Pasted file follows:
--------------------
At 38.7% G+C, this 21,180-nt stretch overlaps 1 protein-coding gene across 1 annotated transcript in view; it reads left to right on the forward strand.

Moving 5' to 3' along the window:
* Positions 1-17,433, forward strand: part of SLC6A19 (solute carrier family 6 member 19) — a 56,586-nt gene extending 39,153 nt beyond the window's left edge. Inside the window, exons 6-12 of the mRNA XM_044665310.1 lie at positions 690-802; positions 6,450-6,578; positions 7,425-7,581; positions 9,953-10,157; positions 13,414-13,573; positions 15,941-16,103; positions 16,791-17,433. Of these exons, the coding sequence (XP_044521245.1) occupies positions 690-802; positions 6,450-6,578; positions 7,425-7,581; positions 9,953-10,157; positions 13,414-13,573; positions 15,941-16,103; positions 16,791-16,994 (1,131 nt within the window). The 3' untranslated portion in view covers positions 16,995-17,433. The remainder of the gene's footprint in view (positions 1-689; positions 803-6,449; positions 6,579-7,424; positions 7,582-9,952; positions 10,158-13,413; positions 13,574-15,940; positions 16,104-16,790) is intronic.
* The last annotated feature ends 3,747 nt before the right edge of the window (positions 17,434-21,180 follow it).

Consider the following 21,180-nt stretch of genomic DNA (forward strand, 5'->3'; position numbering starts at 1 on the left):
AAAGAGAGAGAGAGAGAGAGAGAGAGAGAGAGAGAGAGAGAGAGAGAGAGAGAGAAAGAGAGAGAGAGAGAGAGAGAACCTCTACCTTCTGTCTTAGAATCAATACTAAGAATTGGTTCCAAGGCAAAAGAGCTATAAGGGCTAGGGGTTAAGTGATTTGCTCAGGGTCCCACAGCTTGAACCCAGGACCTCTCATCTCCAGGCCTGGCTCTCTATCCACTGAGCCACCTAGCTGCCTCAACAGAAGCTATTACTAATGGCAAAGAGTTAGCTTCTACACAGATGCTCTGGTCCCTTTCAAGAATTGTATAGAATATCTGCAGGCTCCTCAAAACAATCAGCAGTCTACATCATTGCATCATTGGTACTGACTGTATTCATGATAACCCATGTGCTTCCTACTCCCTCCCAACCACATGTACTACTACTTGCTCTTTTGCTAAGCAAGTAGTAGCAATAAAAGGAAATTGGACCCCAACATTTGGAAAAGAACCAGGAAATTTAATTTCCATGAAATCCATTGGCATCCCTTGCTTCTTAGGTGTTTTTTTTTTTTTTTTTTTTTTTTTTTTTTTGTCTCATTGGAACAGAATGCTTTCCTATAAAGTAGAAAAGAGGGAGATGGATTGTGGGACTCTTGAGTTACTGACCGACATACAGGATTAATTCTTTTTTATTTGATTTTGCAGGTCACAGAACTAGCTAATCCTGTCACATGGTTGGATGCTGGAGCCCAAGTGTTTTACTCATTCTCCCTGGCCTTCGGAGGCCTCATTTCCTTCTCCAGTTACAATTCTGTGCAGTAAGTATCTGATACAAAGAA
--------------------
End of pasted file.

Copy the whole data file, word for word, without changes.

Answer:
At 38.7% G+C, this 21,180-nt stretch overlaps 1 protein-coding gene across 1 annotated transcript in view; it reads left to right on the forward strand.

Moving 5' to 3' along the window:
* Positions 1-17,433, forward strand: part of SLC6A19 (solute carrier family 6 member 19) — a 56,586-nt gene extending 39,153 nt beyond the window's left edge. Inside the window, exons 6-12 of the mRNA XM_044665310.1 lie at positions 690-802; positions 6,450-6,578; positions 7,425-7,581; positions 9,953-10,157; positions 13,414-13,573; positions 15,941-16,103; positions 16,791-17,433. Of these exons, the coding sequence (XP_044521245.1) occupies positions 690-802; positions 6,450-6,578; positions 7,425-7,581; positions 9,953-10,157; positions 13,414-13,573; positions 15,941-16,103; positions 16,791-16,994 (1,131 nt within the window). The 3' untranslated portion in view covers positions 16,995-17,433. The remainder of the gene's footprint in view (positions 1-689; positions 803-6,449; positions 6,579-7,424; positions 7,582-9,952; positions 10,158-13,413; positions 13,574-15,940; positions 16,104-16,790) is intronic.
* The last annotated feature ends 3,747 nt before the right edge of the window (positions 17,434-21,180 follow it).

Consider the following 21,180-nt stretch of genomic DNA (forward strand, 5'->3'; position numbering starts at 1 on the left):
AAAGAGAGAGAGAGAGAGAGAGAGAGAGAGAGAGAGAGAGAGAGAGAGAGAGAGAAAGAGAGAGAGAGAGAGAGAGAACCTCTACCTTCTGTCTTAGAATCAATACTAAGAATTGGTTCCAAGGCAAAAGAGCTATAAGGGCTAGGGGTTAAGTGATTTGCTCAGGGTCCCACAGCTTGAACCCAGGACCTCTCATCTCCAGGCCTGGCTCTCTATCCACTGAGCCACCTAGCTGCCTCAACAGAAGCTATTACTAATGGCAAAGAGTTAGCTTCTACACAGATGCTCTGGTCCCTTTCAAGAATTGTATAGAATATCTGCAGGCTCCTCAAAACAATCAGCAGTCTACATCATTGCATCATTGGTACTGACTGTATTCATGATAACCCATGTGCTTCCTACTCCCTCCCAACCACATGTACTACTACTTGCTCTTTTGCTAAGCAAGTAGTAGCAATAAAAGGAAATTGGACCCCAACATTTGGAAAAGAACCAGGAAATTTAATTTCCATGAAATCCATTGGCATCCCTTGCTTCTTAGGTGTTTTTTTTTTTTTTTTTTTTTTTTTTTTTTTGTCTCATTGGAACAGAATGCTTTCCTATAAAGTAGAAAAGAGGGAGATGGATTGTGGGACTCTTGAGTTACTGACCGACATACAGGATTAATTCTTTTTTATTTGATTTTGCAGGTCACAGAACTAGCTAATCCTGTCACATGGTTGGATGCTGGAGCCCAAGTGTTTTACTCATTCTCCCTGGCCTTCGGAGGCCTCATTTCCTTCTCCAGTTACAATTCTGTGCAGTAAGTATCTGATACAAAGAA